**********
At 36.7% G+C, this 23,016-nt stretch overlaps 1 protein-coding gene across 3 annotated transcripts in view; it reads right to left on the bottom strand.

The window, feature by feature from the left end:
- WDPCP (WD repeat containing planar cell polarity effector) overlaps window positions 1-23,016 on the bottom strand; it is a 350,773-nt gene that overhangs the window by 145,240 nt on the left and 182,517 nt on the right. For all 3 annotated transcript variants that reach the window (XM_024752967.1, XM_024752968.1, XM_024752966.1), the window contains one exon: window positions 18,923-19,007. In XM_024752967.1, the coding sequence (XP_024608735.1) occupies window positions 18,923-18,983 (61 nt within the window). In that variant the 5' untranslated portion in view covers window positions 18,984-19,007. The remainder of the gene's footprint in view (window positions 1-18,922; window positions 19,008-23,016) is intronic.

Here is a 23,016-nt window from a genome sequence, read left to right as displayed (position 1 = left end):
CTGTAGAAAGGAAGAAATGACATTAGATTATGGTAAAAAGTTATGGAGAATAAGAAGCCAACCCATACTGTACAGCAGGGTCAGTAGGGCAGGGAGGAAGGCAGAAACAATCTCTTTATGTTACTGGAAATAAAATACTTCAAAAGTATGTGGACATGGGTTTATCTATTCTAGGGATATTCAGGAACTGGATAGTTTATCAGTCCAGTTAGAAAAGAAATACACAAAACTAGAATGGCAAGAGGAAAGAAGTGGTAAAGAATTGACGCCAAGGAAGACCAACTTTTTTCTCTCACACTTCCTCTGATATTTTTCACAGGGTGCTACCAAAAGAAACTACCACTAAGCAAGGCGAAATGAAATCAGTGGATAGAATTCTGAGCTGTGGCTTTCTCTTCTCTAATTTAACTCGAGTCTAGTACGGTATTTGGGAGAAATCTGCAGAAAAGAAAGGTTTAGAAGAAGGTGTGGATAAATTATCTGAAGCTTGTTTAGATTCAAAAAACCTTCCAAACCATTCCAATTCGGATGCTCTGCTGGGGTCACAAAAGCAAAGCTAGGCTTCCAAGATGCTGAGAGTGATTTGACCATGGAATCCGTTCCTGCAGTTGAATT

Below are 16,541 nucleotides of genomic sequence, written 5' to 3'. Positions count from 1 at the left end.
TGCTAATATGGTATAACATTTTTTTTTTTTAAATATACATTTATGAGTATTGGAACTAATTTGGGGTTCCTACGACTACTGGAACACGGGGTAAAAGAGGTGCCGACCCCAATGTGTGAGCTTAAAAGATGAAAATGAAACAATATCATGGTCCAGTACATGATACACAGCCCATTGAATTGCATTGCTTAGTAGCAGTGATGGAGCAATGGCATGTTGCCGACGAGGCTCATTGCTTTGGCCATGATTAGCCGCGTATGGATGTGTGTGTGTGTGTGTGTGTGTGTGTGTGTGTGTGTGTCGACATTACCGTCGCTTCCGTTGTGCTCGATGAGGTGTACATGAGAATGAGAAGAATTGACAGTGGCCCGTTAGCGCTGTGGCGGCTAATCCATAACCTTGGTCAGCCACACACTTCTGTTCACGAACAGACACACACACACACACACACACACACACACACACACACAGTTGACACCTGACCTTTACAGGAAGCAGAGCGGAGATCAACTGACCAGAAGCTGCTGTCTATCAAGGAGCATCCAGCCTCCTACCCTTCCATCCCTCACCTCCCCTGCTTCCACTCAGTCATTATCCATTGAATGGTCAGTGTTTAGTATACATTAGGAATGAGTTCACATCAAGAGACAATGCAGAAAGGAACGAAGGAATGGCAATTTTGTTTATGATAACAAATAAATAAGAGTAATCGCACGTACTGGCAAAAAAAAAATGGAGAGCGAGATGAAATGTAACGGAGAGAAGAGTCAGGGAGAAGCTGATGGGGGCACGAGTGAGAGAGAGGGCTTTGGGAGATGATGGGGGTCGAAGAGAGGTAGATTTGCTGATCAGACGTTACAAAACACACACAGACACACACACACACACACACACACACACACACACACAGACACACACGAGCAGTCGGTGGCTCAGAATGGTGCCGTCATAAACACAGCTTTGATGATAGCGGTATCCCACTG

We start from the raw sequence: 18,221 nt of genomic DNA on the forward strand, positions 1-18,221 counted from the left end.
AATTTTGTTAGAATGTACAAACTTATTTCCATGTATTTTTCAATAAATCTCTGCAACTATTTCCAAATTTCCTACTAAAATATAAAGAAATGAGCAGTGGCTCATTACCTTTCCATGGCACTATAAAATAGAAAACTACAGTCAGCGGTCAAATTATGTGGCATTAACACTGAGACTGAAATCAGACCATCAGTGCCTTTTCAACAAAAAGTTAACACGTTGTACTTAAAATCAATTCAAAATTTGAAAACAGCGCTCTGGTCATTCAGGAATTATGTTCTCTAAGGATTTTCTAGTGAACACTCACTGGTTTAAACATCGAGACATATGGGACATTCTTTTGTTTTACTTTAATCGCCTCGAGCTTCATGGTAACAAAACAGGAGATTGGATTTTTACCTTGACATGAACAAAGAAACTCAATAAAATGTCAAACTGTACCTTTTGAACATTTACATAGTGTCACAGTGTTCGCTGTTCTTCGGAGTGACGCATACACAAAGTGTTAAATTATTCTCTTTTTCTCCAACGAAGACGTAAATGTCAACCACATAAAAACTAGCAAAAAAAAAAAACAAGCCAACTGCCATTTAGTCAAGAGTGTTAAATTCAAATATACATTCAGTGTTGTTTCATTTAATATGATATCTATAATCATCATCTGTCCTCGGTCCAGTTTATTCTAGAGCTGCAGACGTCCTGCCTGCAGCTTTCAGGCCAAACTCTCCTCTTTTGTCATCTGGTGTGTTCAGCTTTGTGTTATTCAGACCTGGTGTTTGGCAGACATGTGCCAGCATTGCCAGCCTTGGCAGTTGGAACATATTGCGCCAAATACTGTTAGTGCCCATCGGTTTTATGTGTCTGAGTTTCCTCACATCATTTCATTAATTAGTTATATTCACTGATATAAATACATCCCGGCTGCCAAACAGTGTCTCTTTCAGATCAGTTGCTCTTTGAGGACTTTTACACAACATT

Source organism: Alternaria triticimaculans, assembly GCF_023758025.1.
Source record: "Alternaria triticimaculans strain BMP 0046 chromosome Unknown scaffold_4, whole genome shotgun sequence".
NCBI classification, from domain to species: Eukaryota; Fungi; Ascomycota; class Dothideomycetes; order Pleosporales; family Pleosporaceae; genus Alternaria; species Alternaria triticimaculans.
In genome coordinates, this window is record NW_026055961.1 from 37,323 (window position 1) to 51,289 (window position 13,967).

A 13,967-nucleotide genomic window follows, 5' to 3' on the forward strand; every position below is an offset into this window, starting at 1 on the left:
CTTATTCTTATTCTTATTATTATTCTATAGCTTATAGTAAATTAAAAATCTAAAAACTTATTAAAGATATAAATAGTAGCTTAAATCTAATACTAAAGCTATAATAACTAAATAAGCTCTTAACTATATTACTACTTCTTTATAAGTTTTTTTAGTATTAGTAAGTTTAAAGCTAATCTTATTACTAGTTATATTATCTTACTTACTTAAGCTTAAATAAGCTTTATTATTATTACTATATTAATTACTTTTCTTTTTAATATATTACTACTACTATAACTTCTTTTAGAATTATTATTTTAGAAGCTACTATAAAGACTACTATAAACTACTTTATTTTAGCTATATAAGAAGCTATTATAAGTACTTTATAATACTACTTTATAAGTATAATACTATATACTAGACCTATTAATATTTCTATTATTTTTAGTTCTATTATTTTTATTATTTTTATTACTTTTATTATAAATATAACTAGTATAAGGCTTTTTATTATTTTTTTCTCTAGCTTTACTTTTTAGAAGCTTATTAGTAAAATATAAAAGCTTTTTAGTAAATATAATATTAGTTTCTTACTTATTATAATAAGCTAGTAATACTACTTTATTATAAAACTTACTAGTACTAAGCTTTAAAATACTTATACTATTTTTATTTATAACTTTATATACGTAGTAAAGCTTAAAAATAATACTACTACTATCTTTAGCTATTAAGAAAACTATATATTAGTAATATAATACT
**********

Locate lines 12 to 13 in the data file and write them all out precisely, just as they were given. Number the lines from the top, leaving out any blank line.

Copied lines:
NCBI classification, from domain to species: Eukaryota; Fungi; Ascomycota; class Dothideomycetes; order Pleosporales; family Pleosporaceae; genus Alternaria; species Alternaria triticimaculans.
In genome coordinates, this window is record NW_026055961.1 from 37,323 (window position 1) to 51,289 (window position 13,967).